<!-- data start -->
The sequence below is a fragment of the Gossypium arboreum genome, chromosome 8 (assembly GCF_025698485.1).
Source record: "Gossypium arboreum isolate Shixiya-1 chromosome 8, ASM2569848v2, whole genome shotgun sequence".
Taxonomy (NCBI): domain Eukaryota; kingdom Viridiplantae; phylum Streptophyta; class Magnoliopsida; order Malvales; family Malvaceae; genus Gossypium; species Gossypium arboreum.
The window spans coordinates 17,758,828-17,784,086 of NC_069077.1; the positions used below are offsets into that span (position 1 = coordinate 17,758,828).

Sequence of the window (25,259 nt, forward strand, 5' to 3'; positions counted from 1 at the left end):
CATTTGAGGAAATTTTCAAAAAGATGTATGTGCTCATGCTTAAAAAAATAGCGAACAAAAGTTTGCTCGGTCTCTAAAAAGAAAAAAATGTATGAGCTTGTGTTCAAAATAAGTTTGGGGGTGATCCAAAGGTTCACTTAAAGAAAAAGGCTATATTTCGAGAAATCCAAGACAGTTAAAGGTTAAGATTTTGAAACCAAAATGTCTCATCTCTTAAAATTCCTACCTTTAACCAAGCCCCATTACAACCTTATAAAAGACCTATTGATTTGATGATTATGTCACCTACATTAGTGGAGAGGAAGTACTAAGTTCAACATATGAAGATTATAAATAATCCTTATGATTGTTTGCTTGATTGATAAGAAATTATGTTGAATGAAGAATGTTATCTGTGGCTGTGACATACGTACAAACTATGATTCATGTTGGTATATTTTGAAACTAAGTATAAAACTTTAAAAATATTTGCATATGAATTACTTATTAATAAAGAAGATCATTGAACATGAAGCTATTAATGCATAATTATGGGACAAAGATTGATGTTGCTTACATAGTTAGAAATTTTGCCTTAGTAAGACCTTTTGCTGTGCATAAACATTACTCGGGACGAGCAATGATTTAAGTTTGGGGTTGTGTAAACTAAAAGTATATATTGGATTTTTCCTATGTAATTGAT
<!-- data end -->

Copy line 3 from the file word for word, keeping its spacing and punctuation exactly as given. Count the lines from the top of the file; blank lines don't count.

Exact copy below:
Taxonomy (NCBI): domain Eukaryota; kingdom Viridiplantae; phylum Streptophyta; class Magnoliopsida; order Malvales; family Malvaceae; genus Gossypium; species Gossypium arboreum.